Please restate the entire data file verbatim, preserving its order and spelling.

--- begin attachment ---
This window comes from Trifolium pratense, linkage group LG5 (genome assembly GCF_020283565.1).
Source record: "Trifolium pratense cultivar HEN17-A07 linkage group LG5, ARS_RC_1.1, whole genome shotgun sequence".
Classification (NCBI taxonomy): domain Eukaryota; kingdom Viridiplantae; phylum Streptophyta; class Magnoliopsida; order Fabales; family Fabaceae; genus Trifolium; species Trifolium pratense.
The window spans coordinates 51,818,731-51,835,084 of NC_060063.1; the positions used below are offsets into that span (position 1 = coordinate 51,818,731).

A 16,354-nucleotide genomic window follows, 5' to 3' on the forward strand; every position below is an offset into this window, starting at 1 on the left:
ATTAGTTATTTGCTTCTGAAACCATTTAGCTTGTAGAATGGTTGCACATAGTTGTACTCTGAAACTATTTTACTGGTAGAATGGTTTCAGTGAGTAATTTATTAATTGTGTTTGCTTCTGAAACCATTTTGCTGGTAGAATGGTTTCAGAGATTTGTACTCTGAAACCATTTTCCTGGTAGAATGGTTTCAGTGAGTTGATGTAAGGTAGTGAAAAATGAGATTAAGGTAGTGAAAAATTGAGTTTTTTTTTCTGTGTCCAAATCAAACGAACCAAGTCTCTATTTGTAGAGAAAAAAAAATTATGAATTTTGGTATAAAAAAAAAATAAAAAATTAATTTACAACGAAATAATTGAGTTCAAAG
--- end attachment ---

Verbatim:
This window comes from Trifolium pratense, linkage group LG5 (genome assembly GCF_020283565.1).
Source record: "Trifolium pratense cultivar HEN17-A07 linkage group LG5, ARS_RC_1.1, whole genome shotgun sequence".
Classification (NCBI taxonomy): domain Eukaryota; kingdom Viridiplantae; phylum Streptophyta; class Magnoliopsida; order Fabales; family Fabaceae; genus Trifolium; species Trifolium pratense.
The window spans coordinates 51,818,731-51,835,084 of NC_060063.1; the positions used below are offsets into that span (position 1 = coordinate 51,818,731).

A 16,354-nucleotide genomic window follows, 5' to 3' on the forward strand; every position below is an offset into this window, starting at 1 on the left:
ATTAGTTATTTGCTTCTGAAACCATTTAGCTTGTAGAATGGTTGCACATAGTTGTACTCTGAAACTATTTTACTGGTAGAATGGTTTCAGTGAGTAATTTATTAATTGTGTTTGCTTCTGAAACCATTTTGCTGGTAGAATGGTTTCAGAGATTTGTACTCTGAAACCATTTTCCTGGTAGAATGGTTTCAGTGAGTTGATGTAAGGTAGTGAAAAATGAGATTAAGGTAGTGAAAAATTGAGTTTTTTTTTCTGTGTCCAAATCAAACGAACCAAGTCTCTATTTGTAGAGAAAAAAAAATTATGAATTTTGGTATAAAAAAAAAATAAAAAATTAATTTACAACGAAATAATTGAGTTCAAAG